Swansea, Jubilee Chapel, Pell Street
Built in 1860 to replace the first Primitive Methodist Chapel in Tower Lane, which was destroyed in a fire, Jubilee was a grand affair seating 600 people.
An account of its opening appeared in The Cambrian, 5 April 1861. It was built in the classical style, ‘with Gibbsian surround’ to the central door. The architect was Thomas Thomas (1817-88), who came from Swansea, and was the most important architect of nonconformist chapels in Wales, producing plans for over 800 chapels.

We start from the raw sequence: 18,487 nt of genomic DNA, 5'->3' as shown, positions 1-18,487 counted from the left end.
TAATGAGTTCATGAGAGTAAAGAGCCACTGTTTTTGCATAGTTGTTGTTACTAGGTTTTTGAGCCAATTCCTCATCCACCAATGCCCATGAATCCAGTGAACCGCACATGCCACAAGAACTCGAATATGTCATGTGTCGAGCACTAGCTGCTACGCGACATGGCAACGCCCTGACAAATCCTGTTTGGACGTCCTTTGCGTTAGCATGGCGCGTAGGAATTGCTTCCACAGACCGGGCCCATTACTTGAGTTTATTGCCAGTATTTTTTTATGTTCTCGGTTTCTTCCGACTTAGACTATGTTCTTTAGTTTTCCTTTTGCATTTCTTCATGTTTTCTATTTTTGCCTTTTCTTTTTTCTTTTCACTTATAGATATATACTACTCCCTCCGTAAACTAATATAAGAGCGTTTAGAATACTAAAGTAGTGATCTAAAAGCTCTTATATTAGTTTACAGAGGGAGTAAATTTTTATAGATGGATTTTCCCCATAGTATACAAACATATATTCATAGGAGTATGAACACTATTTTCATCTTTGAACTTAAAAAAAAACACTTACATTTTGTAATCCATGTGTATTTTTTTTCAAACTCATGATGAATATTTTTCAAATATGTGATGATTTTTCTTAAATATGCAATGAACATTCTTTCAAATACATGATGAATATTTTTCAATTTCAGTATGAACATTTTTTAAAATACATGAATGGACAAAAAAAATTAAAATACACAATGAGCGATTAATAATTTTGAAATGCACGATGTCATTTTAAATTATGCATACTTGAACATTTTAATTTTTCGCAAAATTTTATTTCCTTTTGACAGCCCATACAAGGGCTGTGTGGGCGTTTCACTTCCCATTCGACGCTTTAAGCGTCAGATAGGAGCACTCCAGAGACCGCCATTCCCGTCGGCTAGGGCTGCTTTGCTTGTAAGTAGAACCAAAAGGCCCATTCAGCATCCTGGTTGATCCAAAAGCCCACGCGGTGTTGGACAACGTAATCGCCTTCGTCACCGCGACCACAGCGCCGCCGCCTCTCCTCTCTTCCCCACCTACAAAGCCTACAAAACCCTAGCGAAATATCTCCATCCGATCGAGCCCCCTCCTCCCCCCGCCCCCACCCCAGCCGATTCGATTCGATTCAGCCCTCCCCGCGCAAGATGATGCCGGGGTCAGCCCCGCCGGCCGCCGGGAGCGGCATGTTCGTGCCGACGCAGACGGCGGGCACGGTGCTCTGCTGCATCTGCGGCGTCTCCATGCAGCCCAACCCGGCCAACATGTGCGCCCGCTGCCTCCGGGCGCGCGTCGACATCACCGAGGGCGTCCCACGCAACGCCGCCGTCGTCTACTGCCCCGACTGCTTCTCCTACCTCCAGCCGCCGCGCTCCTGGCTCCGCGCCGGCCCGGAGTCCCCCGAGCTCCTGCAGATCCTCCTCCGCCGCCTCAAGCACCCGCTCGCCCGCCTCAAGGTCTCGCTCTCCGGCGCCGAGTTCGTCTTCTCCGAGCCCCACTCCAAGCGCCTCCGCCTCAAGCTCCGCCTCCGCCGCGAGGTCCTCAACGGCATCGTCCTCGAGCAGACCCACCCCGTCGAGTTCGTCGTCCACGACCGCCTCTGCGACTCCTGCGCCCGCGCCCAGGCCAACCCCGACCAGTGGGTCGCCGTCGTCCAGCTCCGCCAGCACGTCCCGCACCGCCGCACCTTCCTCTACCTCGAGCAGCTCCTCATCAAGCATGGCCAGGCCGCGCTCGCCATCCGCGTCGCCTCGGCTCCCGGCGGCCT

The minister at the time was Rev George Dobson, and the trustees were John Rees Brenton of Swansea, rate collector, John Excell of Swansea, tea dealer, Samuel Richards of Hafod near Swansea, copperman, Abraham Sutton of Swansea, outfitter, William Henry Standbury of Swansea, plumber, James Frost of Swansea, potter, Thomas Beynon of Swansea, plumber, Thomas Griffiths of Swansea, master mariner, John Taylor of Blackpill in Oystermouth, labourer, and Benjamin Sneyd of Morriston in Llangyfelach, brick manufacturer.
The chapel was destroyed during the bombing of Swansea during the Second World War. It was situated in Pell Street, facing Horton Street, and the site is now a car park.
S Hughes, ‘Thomas Thomas, 1817-88: the first national architect of Wales’, reprinted from Archaeologia Cambrensis, 152, 2003.